If Sheffield can make such gains with the electoral body next year, they will happen. Obviously this is a very high hill to climb, but it is possible.
8. Kent drops out of the election
Jeff Kent was the only player in this ballot for the tenth time. As such, it was the proverbial swan song. We knew he wouldn’t come close, but he hit a new high with 46.5 percent of the vote, more than 10 percentage points above his previous peak of 32.7 percent. It’s a feather in his cap that he gets nearly 50 percent of the vote while circling the ballot box for a decade. It’s tough getting on the ballot, and Kent can rest easy knowing he’s definitely made baseball history.
Besides, my intuition(as McGriff), so this could be a blessing in disguise. I bet he’s in the hall for the next decade.
9. Possible reason for optimism?
The following players are low on the ballot but have a chance to catch lightning in a bottle like Rollin did (and much like how Helton, Jones and possibly Sheffield and Wagner turned out).
- Andy Pettitt rose to 17 percent from 10.7 percent. This is his fifth year in the polls so he’ll need some bigger jumps, but it’s the starting point.
- Bobby Abreu went from 8.6 percent to 15.4 percent in his fourth year. It’s a very nice bump.
- Jimmy Rollins rose from 9.4 to 12.9 percent. Really modest in terms of wins and vote share, but it’s only his second ballot and Chase Utley is coming soon. When Utley and Rollins debate together on the ballot, it’s always possible that there is mutual momentum in voting the double play combination. It didn’t work out for Lou Whitaker and Alan Trammell, but times are changing.
- Mark Buhrle rose from 5.8 percent to 10.8 percent. I dive into it Recently, and probably will continue to be, talked about.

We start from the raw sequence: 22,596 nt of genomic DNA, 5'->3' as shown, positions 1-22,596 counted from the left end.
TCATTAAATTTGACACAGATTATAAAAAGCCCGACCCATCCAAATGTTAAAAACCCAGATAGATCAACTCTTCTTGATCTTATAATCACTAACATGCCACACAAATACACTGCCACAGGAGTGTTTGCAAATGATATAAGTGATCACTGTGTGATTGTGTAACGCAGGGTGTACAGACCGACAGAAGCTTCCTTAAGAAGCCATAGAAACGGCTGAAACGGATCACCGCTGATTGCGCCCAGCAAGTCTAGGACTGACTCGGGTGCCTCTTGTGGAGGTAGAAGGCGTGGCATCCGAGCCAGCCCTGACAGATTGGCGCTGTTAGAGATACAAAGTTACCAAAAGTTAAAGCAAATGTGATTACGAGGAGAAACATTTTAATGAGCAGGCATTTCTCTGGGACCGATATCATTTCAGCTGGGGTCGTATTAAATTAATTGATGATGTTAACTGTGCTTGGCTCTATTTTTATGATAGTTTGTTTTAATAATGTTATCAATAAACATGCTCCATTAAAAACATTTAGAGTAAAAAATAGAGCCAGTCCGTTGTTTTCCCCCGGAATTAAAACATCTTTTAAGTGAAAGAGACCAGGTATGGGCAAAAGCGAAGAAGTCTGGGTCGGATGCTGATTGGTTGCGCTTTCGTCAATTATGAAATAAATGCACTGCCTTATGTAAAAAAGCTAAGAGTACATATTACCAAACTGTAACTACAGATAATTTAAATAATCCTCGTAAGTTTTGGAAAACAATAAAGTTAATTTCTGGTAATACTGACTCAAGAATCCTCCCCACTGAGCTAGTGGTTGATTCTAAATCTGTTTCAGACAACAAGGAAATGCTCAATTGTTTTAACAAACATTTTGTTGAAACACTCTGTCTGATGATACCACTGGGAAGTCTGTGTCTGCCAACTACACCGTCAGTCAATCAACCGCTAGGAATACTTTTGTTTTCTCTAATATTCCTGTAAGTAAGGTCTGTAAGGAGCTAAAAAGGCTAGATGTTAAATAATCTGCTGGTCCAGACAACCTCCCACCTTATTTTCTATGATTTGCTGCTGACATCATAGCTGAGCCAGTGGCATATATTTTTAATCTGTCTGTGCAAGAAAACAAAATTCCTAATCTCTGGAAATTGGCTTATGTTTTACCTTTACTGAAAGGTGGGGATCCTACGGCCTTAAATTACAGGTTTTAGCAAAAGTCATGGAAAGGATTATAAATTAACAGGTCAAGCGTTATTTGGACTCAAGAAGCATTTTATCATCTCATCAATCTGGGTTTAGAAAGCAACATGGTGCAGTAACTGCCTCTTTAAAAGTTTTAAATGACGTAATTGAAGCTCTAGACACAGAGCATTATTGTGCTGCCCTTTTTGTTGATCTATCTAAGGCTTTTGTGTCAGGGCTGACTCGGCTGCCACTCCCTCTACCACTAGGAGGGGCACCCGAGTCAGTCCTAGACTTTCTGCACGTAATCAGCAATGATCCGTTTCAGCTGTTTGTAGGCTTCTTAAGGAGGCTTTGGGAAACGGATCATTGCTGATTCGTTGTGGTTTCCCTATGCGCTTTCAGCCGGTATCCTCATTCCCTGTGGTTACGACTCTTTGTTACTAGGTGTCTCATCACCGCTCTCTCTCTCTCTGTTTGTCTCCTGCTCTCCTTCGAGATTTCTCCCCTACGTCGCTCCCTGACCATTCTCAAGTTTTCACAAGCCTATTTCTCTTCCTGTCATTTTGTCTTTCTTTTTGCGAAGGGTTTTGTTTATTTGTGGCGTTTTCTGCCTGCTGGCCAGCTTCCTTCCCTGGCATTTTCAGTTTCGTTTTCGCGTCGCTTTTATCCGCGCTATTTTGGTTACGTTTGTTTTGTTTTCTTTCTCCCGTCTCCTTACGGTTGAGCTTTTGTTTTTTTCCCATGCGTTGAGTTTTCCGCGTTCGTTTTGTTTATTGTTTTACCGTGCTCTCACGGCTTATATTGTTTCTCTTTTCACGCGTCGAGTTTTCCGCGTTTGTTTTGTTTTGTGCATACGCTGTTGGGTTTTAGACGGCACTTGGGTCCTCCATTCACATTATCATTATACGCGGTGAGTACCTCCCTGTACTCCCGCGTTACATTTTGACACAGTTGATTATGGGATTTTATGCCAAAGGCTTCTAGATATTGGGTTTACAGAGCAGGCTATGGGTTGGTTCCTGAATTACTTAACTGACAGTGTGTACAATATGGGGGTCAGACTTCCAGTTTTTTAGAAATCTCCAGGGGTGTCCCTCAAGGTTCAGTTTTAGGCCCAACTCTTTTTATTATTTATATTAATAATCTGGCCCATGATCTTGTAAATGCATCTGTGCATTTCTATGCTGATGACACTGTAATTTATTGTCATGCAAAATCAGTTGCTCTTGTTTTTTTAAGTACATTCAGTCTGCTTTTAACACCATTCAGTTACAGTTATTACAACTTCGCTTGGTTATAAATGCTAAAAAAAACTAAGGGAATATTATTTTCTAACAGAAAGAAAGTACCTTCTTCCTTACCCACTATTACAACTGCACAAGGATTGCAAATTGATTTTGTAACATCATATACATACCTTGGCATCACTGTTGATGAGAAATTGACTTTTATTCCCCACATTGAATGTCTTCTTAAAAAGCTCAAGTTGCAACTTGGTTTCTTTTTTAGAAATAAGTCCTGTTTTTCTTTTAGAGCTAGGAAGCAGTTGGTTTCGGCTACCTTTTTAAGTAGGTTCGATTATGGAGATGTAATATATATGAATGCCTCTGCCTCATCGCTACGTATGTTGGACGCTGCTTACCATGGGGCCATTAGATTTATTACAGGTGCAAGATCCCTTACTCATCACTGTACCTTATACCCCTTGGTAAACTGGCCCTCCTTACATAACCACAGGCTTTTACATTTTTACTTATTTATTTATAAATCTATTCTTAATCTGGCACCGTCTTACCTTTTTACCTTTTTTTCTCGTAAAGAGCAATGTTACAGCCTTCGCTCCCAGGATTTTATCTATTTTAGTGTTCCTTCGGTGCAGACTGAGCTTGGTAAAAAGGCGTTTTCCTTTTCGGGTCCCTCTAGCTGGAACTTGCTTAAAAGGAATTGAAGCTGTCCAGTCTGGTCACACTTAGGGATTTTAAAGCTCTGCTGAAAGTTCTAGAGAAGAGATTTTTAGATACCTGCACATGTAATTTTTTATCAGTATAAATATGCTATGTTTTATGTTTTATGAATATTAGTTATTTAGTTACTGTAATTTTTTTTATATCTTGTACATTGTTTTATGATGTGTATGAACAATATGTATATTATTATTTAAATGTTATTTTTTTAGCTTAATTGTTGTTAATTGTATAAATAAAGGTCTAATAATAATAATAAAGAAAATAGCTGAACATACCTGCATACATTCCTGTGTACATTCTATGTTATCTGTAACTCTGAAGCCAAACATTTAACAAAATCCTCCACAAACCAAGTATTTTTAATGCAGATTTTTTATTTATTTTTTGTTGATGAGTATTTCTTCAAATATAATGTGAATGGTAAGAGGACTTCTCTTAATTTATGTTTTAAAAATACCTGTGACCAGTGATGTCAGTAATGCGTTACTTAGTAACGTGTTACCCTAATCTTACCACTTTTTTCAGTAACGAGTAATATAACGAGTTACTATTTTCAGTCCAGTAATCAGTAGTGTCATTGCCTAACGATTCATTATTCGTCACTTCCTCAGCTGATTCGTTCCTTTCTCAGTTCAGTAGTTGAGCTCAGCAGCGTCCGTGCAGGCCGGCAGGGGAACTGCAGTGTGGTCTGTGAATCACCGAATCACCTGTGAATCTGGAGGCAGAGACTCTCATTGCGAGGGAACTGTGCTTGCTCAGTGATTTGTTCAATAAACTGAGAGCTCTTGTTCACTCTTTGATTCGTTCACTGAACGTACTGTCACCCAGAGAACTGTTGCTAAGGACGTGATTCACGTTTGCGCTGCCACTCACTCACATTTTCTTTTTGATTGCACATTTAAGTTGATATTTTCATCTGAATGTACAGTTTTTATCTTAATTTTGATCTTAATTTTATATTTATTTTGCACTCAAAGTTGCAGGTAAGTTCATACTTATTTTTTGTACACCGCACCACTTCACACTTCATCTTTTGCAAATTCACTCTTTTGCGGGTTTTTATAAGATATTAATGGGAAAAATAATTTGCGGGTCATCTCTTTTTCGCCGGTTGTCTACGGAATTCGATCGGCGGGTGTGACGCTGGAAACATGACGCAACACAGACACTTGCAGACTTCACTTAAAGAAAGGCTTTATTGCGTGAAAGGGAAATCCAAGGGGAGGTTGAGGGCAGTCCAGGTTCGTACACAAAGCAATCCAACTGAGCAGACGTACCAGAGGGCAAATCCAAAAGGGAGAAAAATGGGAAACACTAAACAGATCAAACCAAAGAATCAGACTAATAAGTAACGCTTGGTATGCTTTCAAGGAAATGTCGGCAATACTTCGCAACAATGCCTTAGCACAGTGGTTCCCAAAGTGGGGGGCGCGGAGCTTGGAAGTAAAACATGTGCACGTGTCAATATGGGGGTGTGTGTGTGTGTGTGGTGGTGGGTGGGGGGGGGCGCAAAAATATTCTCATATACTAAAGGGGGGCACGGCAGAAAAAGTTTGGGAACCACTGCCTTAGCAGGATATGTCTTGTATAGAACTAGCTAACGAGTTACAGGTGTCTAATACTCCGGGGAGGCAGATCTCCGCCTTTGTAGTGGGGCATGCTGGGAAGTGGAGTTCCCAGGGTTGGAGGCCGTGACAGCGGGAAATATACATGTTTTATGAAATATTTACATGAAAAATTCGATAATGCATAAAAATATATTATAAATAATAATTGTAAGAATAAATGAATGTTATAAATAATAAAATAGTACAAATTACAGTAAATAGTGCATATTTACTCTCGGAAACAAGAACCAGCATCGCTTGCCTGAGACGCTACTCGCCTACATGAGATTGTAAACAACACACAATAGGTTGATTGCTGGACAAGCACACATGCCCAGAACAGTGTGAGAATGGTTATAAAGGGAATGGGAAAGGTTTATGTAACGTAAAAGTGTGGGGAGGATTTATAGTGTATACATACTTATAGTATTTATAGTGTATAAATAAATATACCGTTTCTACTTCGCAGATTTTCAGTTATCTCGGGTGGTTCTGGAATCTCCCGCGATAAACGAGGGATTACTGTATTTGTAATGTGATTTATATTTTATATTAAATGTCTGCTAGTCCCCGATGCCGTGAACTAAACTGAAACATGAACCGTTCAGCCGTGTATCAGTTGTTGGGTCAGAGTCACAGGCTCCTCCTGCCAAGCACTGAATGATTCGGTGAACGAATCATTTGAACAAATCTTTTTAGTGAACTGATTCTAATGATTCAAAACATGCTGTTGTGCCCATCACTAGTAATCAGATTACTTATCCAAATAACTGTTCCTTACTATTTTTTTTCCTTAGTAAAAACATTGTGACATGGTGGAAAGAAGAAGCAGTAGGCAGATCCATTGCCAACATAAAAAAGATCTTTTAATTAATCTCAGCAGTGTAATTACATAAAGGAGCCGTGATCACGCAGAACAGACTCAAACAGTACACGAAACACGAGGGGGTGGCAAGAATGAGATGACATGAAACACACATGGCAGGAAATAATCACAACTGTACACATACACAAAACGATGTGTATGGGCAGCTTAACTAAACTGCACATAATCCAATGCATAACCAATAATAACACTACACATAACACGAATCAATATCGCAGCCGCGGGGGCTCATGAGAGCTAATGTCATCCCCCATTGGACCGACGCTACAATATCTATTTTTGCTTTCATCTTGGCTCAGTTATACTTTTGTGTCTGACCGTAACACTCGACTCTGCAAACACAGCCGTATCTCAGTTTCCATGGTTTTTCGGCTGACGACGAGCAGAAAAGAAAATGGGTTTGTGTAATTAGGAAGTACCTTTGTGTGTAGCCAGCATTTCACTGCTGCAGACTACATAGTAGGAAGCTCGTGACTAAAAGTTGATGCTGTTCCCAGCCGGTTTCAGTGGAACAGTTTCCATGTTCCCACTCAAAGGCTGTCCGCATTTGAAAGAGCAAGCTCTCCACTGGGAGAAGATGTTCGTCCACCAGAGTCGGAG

- This was the first ballot for Francisco “K-Rod” Rodriguez. He started with 10.8 percent of the votes. While Rolen’s entry gives hope to all players, Wagner’s move is particularly telling as K-Rod and other elite lockers step forward. It’s very hard for commentators to get into the hall, but Wagner’s entry next year could help pave the way for some momentum for K-Rod.
10. No man’s land
Now we turn to the players who seem to have no chance of getting to the pits despite still voting.
- Manny Ramirez has actually improved from 28.9 percent to 33.2 percent, but he’s not even halfway there with just three ballots left. I don’t see enough room for improvement there.
- Omar Vizquel’s descent continues. From 52.6 in 2020 to 49.1 to 23.9 and now to 19.5 percent at the sixth attempt. There’s a better chance of him dropping off the ballots before his 10 years are up than turning things around and receiving the honors.
- Torii Hunter rose from 5.3 to 6.9 percent, but is still very close to 5 percent after a very small gain in the third year. He’ll probably have to get up more than 10 percent next year to have any hope at all, but I think it’s all a matter of form.
11. Five percent
The following players did not get five percent of the vote, meaning they were removed from the vote: Bronson Arroyo, RA Dickey, John Lackey, Mike Napoli, Houston Street, Matt Cain, Jacoby Ellsbury, Andre Either, JJ Hardy, Johnny. Peralta, Jared Weaver, and Jason Wirth. Remarkably, these were all first-time visitors. Each share received at least five percent of the votes.